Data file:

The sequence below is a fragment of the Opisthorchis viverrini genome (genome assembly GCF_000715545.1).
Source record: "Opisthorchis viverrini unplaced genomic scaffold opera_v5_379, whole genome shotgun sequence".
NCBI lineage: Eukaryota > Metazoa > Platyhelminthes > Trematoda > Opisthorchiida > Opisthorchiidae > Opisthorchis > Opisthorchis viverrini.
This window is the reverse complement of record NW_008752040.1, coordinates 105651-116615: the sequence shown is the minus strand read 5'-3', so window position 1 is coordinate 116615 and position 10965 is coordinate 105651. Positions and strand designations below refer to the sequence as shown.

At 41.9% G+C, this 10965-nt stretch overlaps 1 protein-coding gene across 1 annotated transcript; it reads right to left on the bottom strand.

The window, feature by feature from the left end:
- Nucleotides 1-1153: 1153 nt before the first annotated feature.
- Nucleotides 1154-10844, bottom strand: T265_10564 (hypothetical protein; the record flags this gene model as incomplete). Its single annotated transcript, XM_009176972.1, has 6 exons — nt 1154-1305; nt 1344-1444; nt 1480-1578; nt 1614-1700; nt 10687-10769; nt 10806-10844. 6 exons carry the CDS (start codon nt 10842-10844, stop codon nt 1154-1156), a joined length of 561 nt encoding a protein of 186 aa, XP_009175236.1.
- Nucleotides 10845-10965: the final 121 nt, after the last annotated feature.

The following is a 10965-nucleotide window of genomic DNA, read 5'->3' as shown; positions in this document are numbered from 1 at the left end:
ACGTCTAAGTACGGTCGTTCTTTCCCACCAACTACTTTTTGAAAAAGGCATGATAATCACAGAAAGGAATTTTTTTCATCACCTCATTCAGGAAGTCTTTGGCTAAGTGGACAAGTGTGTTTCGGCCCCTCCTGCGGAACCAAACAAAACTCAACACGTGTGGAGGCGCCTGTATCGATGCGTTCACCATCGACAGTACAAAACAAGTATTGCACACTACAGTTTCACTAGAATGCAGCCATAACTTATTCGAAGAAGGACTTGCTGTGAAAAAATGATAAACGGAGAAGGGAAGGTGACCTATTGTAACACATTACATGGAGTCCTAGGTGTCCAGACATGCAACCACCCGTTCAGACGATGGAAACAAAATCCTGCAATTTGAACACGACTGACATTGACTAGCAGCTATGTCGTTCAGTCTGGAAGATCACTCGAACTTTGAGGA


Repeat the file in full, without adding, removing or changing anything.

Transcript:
The sequence below is a fragment of the Opisthorchis viverrini genome (genome assembly GCF_000715545.1).
Source record: "Opisthorchis viverrini unplaced genomic scaffold opera_v5_379, whole genome shotgun sequence".
NCBI lineage: Eukaryota > Metazoa > Platyhelminthes > Trematoda > Opisthorchiida > Opisthorchiidae > Opisthorchis > Opisthorchis viverrini.
This window is the reverse complement of record NW_008752040.1, coordinates 105651-116615: the sequence shown is the minus strand read 5'-3', so window position 1 is coordinate 116615 and position 10965 is coordinate 105651. Positions and strand designations below refer to the sequence as shown.

At 41.9% G+C, this 10965-nt stretch overlaps 1 protein-coding gene across 1 annotated transcript; it reads right to left on the bottom strand.

The window, feature by feature from the left end:
- Nucleotides 1-1153: 1153 nt before the first annotated feature.
- Nucleotides 1154-10844, bottom strand: T265_10564 (hypothetical protein; the record flags this gene model as incomplete). Its single annotated transcript, XM_009176972.1, has 6 exons — nt 1154-1305; nt 1344-1444; nt 1480-1578; nt 1614-1700; nt 10687-10769; nt 10806-10844. 6 exons carry the CDS (start codon nt 10842-10844, stop codon nt 1154-1156), a joined length of 561 nt encoding a protein of 186 aa, XP_009175236.1.
- Nucleotides 10845-10965: the final 121 nt, after the last annotated feature.

The following is a 10965-nucleotide window of genomic DNA, read 5'->3' as shown; positions in this document are numbered from 1 at the left end:
ACGTCTAAGTACGGTCGTTCTTTCCCACCAACTACTTTTTGAAAAAGGCATGATAATCACAGAAAGGAATTTTTTTCATCACCTCATTCAGGAAGTCTTTGGCTAAGTGGACAAGTGTGTTTCGGCCCCTCCTGCGGAACCAAACAAAACTCAACACGTGTGGAGGCGCCTGTATCGATGCGTTCACCATCGACAGTACAAAACAAGTATTGCACACTACAGTTTCACTAGAATGCAGCCATAACTTATTCGAAGAAGGACTTGCTGTGAAAAAATGATAAACGGAGAAGGGAAGGTGACCTATTGTAACACATTACATGGAGTCCTAGGTGTCCAGACATGCAACCACCCGTTCAGACGATGGAAACAAAATCCTGCAATTTGAACACGACTGACATTGACTAGCAGCTATGTCGTTCAGTCTGGAAGATCACTCGAACTTTGAGGA